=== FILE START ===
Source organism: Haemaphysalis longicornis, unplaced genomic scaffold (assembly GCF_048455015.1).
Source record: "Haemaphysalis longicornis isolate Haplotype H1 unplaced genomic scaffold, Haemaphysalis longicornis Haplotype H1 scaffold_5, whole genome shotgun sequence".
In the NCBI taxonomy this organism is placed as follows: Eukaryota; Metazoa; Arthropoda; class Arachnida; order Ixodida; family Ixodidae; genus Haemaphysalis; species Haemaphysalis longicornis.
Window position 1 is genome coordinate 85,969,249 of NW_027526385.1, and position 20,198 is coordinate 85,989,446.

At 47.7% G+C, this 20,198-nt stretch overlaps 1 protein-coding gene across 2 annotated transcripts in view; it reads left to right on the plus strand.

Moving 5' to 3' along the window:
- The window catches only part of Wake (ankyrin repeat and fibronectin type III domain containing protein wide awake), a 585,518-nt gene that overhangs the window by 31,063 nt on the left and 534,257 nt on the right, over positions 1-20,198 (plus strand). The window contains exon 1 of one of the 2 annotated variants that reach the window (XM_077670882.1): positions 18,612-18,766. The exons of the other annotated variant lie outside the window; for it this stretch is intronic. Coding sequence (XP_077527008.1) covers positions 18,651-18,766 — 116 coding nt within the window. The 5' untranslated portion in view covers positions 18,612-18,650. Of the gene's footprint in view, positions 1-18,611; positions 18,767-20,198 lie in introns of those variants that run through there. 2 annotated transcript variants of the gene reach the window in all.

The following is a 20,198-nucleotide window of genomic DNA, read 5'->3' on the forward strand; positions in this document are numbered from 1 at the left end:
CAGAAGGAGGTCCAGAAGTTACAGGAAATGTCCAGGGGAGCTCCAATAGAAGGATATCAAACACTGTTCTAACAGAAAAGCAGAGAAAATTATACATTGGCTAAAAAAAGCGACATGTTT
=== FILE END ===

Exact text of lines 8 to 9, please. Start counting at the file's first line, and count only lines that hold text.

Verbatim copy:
The following is a 20,198-nucleotide window of genomic DNA, read 5'->3' on the forward strand; positions in this document are numbered from 1 at the left end:
CAGAAGGAGGTCCAGAAGTTACAGGAAATGTCCAGGGGAGCTCCAATAGAAGGATATCAAACACTGTTCTAACAGAAAAGCAGAGAAAATTATACATTGGCTAAAAAAAGCGACATGTTT